Trustees seek power to sell food centre

Beauty World Food Centre comprises 41 food stalls but the title of the property is contained in a single strata certificate. There is an interested buyer willing to pay $17.5 million for the property but not all stallholders are in favour of selling.
Beauty World Food Centre comprises 41 food stalls but the title of the property is contained in a single strata certificate. There is an interested buyer willing to pay $17.5 million for the property but not all stallholders are in favour of selling.ST PHOTO: LAU FOOK KONG

Beauty World Food Centre trustees want High Court's nod for collective sale despite objections from 4 parties

Three trustees of the Beauty World Food Centre have gone to court asking for the power to sell the property, after a potential $17.5 million collective sale hit a snag when four stall owners opposed it.

Their High Court application was heard in chambers yesterday but adjourned to Oct 24 for further hearing as the judge wanted more information about the transaction.

The food centre, which occupies the fourth floor of the strata-titled Beauty World Centre in Bukit Timah, comprises 41 food stalls but the title of the property is contained in a single strata certificate.

Last year, through broker PropNex Realty, a potential buyer expressed interest in the centre, built in the 1980s, for $17.5 million.

According to court documents seen by The Straits Times, the interested buyer paid the trustees $175,000 for an option to purchase the centre. The option money was then distributed to the stall owners but four of them, who together own six stalls, rejected their shares because they were against the sale.

As consensus was not reached, the transaction was put off until the court decides whether the three trustees have the power to sell the food centre.

The three - Mr Lai Chong Lee, Mr Tan Kock Meng and Mr Tan Han Soong - were appointed by the management committee of the Beauty World Centre Merchants Association in 2009 to replace the original two trustees.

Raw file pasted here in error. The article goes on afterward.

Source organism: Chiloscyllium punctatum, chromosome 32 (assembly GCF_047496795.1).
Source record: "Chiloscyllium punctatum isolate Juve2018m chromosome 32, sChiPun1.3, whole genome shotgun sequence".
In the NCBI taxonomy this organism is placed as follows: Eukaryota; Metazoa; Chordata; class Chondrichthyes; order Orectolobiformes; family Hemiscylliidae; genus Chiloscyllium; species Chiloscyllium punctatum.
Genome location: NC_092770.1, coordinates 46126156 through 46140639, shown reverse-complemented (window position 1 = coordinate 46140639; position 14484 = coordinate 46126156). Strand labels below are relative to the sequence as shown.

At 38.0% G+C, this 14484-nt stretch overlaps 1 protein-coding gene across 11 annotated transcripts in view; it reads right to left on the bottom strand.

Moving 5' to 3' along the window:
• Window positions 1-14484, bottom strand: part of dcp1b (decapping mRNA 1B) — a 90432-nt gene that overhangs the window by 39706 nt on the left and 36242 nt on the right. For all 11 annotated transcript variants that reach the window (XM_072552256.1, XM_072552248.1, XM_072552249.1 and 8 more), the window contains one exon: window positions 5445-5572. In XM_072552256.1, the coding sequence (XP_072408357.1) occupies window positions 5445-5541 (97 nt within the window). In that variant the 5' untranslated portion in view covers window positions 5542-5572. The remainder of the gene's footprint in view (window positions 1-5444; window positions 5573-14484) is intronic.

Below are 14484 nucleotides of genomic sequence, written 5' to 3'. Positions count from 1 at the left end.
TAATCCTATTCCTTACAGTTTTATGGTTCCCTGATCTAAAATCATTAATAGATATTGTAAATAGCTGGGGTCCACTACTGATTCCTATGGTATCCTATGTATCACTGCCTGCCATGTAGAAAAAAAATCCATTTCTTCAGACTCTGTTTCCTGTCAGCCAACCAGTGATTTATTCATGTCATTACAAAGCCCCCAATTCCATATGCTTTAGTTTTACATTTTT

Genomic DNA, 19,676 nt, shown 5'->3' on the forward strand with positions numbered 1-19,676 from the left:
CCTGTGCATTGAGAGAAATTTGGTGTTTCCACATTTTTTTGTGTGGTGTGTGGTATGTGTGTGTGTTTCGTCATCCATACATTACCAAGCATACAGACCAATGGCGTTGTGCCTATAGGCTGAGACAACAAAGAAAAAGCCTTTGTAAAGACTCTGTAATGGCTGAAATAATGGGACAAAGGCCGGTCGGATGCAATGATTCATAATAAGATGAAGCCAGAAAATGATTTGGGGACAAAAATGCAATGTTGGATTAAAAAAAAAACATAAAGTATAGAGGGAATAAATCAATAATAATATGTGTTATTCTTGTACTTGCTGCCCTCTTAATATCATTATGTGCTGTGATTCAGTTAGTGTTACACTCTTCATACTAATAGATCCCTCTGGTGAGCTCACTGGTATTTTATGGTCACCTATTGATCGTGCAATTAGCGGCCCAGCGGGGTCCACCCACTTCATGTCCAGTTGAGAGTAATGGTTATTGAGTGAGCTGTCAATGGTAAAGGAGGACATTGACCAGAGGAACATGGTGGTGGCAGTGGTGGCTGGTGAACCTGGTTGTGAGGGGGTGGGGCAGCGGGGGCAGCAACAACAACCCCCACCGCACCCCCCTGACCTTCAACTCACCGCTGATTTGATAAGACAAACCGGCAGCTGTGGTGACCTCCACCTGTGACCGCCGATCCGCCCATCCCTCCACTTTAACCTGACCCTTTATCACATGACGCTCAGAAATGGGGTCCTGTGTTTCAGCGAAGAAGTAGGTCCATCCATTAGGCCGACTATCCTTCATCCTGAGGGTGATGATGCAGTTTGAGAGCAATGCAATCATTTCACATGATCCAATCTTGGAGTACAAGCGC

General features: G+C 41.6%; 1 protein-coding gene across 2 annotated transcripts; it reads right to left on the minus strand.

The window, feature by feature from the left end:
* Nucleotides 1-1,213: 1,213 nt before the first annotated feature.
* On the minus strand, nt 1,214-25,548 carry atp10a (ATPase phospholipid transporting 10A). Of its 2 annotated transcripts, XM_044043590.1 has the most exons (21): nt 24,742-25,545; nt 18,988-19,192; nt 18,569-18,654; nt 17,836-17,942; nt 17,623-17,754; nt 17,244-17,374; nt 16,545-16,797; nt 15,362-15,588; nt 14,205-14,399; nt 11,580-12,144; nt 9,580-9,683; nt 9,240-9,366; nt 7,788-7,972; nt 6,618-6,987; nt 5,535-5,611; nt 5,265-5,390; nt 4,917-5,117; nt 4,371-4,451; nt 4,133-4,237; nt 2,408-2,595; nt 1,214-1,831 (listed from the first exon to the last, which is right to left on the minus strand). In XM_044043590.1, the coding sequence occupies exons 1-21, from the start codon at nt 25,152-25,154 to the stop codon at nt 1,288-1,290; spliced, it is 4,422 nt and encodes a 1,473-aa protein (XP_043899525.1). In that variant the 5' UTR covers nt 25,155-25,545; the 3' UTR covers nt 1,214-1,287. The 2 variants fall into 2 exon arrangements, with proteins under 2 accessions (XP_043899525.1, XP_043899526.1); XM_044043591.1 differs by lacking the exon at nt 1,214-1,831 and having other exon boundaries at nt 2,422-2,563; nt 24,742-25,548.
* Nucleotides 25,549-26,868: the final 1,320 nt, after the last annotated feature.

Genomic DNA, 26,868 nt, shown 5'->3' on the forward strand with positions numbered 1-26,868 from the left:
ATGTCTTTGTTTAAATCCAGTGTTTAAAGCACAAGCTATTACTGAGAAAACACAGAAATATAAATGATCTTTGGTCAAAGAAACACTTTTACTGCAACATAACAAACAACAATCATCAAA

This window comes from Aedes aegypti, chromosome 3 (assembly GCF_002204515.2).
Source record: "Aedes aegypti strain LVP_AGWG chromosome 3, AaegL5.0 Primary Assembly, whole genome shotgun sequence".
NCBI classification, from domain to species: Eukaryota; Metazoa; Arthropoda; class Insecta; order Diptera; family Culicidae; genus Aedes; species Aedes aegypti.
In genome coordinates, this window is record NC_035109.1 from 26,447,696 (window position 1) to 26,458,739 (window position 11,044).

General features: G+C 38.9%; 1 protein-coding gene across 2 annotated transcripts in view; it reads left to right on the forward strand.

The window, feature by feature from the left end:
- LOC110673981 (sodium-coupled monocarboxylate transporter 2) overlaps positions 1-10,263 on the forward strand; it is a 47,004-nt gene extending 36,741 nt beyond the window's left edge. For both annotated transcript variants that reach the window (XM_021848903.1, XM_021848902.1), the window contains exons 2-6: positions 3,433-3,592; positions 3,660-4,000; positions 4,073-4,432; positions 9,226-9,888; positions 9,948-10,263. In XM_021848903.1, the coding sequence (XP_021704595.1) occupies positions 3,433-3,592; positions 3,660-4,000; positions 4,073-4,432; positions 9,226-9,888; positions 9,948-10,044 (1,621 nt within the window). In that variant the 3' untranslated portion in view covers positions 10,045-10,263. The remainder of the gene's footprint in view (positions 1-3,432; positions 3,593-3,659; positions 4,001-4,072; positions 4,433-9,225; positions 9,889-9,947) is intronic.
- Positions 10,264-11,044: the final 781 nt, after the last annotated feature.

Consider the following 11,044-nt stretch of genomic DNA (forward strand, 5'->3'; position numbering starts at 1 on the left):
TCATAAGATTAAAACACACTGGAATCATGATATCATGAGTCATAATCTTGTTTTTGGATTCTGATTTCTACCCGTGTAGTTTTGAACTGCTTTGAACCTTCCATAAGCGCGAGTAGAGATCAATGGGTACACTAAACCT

The trust arrangement originated in 1998, when the food stall operators wanted to buy over their respective stalls. As there were too many intended buyers, lawyers handling the case devised a scheme for two trustees to buy the property on behalf of all the operators.

The intention then was for the centre to be subdivided into 41 lots, but this was eventually aborted for technical reasons.

In a joint affidavit, the trustees, who are also stall operators, said most of the owners are in their late 60s or 70s, and wish to retire from the business, which is getting increasingly stressful.

They said that in the last few years, most of the stall owners had been in favour of a collective sale, as the only financially feasible way for them to retire was by converting their investment into cash.

The trustees said they found an interested buyer in February last year who was prepared to pay for an option to purchase the property despite knowing that not all the stall owners were in favour of the sale.

Through their lawyer, Mr Jimmy Yap, the trustees are asking the court to enable them to go ahead with the sale, even though trust documents neither spell out nor imply that they have the power to sell the property.

A version of this article appeared in the print edition of The Straits Times on October 11, 2017, with the headline 'Trustees seek power to sell food centre'. Print Edition | Subscribe